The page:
Dental crowns are a general dentistry tool used to cap a natural tooth that has suffered substantial trauma- or decay-related damage. Crowns are available in full metal, which looks far from natural, or full porcelain, which looks natural but isn't as strong as full metal. There are also metal-backed porcelain crowns, which have the strength of the metal backing but the natural yet somewhat weaker porcelain surface material.

If you have decided to get either a full porcelain or metal-backed porcelain crown, there are a few oral health tips that can help protect and extend the lifespan of your new crown.

Increase Attention on Gums and Flossing

You will want to use a soft toothbrush and gentle toothbrush to prevent premature erosion to the surface of your porcelain crown. Erosion can lead to early failure or staining, which would also require your dentist to replace the crown as porcelain can't be bleached like natural teeth.

Make sure your oral healthcare routine also includes enough focus on flossing between teeth and gently brushing the front and back of your gums. Bacteria that can take hold between teeth and in the gums at the base of the teeth can cause infection. The infection can get inside the tooth and start causing further structural damage before you even notice it.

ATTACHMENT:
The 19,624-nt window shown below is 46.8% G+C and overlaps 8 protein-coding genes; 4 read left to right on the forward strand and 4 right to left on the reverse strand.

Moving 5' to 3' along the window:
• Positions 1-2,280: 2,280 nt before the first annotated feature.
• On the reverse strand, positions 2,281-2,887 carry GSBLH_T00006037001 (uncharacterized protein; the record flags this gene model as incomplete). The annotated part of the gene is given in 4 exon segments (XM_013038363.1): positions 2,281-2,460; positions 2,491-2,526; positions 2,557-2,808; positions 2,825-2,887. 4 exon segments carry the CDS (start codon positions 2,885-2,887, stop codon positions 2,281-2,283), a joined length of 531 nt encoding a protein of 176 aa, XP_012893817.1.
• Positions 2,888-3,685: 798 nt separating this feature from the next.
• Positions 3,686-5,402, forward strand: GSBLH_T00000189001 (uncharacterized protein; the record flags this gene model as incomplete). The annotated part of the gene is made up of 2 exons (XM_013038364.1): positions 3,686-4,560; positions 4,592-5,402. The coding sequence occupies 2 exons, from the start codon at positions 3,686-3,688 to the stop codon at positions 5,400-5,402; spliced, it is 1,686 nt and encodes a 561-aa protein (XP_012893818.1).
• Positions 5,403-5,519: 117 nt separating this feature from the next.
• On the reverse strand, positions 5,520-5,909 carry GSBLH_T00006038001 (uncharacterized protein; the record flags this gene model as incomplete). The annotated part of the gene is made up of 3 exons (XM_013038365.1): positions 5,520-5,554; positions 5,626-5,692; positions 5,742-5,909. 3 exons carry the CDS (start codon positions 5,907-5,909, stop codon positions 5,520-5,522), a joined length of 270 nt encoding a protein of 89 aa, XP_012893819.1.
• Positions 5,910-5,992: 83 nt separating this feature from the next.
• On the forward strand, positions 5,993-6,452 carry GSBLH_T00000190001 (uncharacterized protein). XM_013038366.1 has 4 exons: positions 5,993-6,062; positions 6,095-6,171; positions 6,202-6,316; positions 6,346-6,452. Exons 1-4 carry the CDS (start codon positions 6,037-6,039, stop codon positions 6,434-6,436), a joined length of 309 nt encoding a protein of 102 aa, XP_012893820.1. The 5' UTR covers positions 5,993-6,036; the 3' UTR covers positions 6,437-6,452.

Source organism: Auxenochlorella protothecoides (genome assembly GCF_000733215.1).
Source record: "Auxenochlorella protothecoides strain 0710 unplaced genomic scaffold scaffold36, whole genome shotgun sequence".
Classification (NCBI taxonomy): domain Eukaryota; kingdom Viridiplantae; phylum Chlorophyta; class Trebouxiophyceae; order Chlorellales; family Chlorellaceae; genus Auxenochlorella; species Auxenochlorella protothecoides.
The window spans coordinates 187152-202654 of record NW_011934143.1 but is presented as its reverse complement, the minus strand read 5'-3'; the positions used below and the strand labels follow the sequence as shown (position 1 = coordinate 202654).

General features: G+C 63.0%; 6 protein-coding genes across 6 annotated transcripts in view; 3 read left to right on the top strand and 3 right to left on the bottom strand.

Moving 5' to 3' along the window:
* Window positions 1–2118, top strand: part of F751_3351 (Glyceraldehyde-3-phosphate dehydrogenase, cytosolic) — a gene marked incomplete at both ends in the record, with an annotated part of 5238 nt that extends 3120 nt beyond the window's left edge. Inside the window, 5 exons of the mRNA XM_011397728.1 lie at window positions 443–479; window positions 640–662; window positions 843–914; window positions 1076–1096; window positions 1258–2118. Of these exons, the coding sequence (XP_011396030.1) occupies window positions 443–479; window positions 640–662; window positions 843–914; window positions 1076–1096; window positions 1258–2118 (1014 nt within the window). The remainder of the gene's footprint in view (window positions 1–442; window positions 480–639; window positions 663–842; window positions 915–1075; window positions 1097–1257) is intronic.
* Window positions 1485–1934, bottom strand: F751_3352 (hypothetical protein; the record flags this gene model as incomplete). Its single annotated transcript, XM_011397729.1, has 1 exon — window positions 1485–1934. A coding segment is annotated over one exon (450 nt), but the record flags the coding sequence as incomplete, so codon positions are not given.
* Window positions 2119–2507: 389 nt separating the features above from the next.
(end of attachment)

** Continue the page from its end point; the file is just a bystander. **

An infection in the root canal will require your dentist to remove your existing crown in order to scrape out the infected pulp. Try to avoid any infections to the best of your ability, which should also include regular visits to the dentist for routine cleanings.

No Hard Biting

Porcelain crowns are more susceptible to bite force related chipping or breakage than full metal crowns. For this reason, your dentist will advise against using full porcelain crowns on teeth that naturally take on a lot of bite force such as the molars. But you can protect crowns on even less forceful teeth with some mindful chewing habits.

Try your best not to use the crowned tooth for hard biting tasks such as chomping into an apple or mindlessly chewing ice out of your drink. If you tend to chew on items as a nervous habit, try to replace harder items with soft items such as gum or softer candies.

Mouth Guard for Grinding

Do you grind your teeth when stressed or as you sleep at night? The grinding causes premature erosion of a porcelain crown and causes the crown to crack or fail. Visit your dentist or orthodontist for treatment for teeth grinding before any problems can develop.

You will likely receive a rigid mouth guard to wear while you sleep. The mouth guard will keep your upper and lower teeth propped away from each other so that contact is impossible. You might also need to see a physical therapist to learn stretches and other techniques to make you less likely to grind your teeth in the first place. To find out more, speak with a business like DSW Dental.